Have you ever been taunted by a fabric?
It happens to me occasionally at my local quilt shop. I walk in and a fabric calls my name. Now, usually I know immediately what I would make with that fabric. You could call it a gift, I suppose, but it’s also a bit of a curse because it’s exactly how I became the keeper of a Fuji-esque mountain of unfinished projects. Now and again, however, a fabric stumps me. It may not be the first bolt I see on subsequent visits, but I know it’s there, and sooner or later it catches my eye, daring me to take it home and make something of it.
This is my latest antagonist:
It looks like your Grandma’s a patio awning, doesn’t it? (Not that that’s a bad thing.)
It’s taunted me long enough. I have turned it into a summery set of picnic placemats!
This pattern will work with any striped fabric, provided the stripes run lengthwise.
1-3/4 yards of the striped fabric will yield 8 placemats and a tablerunner, or 10 placemats.You will also need 3-1/2 yards of a coordinating fabric (I used solid white) for the backs and bindings. You will need a 60° triangle ruler. I used the Marti Michel ruler, but any brand will work as long as you can cut an 8″ tall triangle.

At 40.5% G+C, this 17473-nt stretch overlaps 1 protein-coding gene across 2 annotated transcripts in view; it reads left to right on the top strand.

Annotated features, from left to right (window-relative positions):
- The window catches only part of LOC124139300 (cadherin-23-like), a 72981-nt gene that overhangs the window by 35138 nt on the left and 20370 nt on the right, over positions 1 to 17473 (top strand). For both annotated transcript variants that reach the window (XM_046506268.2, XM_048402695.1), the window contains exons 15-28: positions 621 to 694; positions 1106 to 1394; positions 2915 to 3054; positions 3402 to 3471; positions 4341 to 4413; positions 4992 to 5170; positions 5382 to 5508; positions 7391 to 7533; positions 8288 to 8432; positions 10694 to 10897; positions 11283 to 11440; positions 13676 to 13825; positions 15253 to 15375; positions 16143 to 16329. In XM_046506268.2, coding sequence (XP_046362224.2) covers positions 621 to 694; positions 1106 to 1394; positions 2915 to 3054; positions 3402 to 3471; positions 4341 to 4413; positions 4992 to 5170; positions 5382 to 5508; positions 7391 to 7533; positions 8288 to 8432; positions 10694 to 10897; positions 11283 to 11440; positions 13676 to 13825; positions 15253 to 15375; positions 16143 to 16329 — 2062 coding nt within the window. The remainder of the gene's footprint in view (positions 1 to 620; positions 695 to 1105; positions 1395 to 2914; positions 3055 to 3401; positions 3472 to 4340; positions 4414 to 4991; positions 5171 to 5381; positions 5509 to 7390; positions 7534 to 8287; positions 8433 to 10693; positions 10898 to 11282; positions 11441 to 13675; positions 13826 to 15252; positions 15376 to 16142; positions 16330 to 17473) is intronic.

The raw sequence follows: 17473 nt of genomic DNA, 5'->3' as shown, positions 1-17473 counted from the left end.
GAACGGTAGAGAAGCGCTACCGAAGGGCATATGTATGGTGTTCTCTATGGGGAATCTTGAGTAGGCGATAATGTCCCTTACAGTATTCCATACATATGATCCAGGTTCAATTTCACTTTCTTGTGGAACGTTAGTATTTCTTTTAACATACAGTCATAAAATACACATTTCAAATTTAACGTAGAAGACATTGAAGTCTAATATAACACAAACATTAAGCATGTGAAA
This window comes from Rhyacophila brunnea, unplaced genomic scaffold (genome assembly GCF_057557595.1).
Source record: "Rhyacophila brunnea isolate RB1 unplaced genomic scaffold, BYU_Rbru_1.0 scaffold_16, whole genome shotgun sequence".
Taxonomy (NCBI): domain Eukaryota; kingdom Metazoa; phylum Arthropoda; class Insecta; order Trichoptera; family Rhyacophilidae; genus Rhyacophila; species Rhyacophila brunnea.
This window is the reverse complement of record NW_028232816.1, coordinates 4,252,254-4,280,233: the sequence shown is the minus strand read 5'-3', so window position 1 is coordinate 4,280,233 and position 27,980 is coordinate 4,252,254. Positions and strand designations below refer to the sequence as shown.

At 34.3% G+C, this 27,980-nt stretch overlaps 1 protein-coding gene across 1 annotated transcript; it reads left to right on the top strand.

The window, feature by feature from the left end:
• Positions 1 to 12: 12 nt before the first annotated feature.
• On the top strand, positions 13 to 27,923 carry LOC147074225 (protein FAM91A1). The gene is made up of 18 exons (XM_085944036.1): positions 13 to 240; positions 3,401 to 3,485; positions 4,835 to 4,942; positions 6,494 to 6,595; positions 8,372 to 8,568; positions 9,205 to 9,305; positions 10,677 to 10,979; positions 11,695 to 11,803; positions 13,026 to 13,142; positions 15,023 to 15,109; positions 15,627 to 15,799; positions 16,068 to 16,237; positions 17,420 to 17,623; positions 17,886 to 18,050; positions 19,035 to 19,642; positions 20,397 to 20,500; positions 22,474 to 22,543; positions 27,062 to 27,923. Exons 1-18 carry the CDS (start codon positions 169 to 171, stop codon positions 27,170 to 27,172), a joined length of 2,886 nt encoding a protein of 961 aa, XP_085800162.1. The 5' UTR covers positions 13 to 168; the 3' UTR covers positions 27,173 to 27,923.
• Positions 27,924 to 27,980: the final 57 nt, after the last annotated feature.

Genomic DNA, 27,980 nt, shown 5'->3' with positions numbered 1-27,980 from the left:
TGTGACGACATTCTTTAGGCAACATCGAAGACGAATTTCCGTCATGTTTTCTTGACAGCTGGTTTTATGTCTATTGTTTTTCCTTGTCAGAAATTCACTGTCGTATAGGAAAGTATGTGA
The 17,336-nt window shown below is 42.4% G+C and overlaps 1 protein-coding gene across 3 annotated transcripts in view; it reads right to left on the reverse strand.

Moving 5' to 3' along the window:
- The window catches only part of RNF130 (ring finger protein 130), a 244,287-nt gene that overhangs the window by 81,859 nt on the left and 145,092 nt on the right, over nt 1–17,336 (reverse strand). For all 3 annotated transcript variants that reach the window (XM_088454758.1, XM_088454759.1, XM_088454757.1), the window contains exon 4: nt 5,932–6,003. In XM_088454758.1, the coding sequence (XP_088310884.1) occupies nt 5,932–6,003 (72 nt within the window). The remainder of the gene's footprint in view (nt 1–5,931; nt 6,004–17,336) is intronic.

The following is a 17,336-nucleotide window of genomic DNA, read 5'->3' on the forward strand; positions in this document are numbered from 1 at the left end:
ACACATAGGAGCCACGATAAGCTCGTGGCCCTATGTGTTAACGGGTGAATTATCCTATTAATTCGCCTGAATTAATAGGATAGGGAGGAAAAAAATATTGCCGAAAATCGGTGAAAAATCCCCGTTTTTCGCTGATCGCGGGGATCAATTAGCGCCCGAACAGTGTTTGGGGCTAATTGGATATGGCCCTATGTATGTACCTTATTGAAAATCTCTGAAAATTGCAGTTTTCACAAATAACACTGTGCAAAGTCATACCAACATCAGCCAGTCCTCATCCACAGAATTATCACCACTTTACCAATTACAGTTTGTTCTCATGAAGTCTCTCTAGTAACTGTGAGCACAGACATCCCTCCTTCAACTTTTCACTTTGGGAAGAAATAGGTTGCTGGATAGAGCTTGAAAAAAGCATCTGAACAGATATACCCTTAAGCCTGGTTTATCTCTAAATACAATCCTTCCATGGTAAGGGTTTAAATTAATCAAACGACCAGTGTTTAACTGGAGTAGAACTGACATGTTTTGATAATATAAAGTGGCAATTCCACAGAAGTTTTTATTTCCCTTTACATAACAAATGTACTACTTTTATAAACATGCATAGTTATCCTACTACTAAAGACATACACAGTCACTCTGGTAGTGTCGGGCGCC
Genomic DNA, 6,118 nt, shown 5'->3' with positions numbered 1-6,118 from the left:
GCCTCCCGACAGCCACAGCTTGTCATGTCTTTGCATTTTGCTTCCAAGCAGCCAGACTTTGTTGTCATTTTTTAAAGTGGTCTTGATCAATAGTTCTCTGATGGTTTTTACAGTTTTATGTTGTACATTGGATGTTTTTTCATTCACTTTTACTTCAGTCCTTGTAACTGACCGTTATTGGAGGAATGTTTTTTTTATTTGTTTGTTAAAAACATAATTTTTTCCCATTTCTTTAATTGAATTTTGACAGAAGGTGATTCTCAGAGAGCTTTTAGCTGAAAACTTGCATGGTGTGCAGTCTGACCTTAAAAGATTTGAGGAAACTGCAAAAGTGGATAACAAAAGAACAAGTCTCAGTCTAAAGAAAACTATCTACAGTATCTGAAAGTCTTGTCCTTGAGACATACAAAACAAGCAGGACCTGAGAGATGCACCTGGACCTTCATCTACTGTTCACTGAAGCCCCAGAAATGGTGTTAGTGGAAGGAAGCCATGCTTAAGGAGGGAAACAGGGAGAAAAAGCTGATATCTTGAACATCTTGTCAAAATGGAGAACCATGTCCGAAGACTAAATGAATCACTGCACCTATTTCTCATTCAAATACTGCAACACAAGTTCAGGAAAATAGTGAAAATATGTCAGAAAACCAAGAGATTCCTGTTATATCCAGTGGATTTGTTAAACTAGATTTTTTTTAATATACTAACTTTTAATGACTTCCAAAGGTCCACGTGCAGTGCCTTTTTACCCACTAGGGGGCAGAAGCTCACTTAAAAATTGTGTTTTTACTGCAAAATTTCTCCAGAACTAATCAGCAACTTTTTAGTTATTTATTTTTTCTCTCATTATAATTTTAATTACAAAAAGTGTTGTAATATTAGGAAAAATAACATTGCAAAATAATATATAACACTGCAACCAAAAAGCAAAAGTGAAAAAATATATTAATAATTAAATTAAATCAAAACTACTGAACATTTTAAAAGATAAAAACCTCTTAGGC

Step 1: Cut five 8″ strips lengthwise (parallel to the selvedge).
Step 4: Repeat steps 2 and 3, working your way down the strip until you have two sets of six triangles. Note: Right-handed cutters start at the left end of the strip and work to the right. Left-handed cutters start at the right end of the strip and work to the left.
Each strip of fabric will yield two placemats.
Step 7: Cut one fat quarter (18″ x 22″) from your coordinating fabric for each placemat. Cut a piece of batting the same size. I prefer a flat batting for placemats and tablerunners…I like Fusible Fleece, Quilter’s Dream or Cotton Theory.
Step 8: Quilt as desired. I just machine quilted along the stripes.
Step 9: Cut two 2-1/4″ x width of fabric strips of coordinating fabric for binding each placemat. (obviously, I still have some work to do!)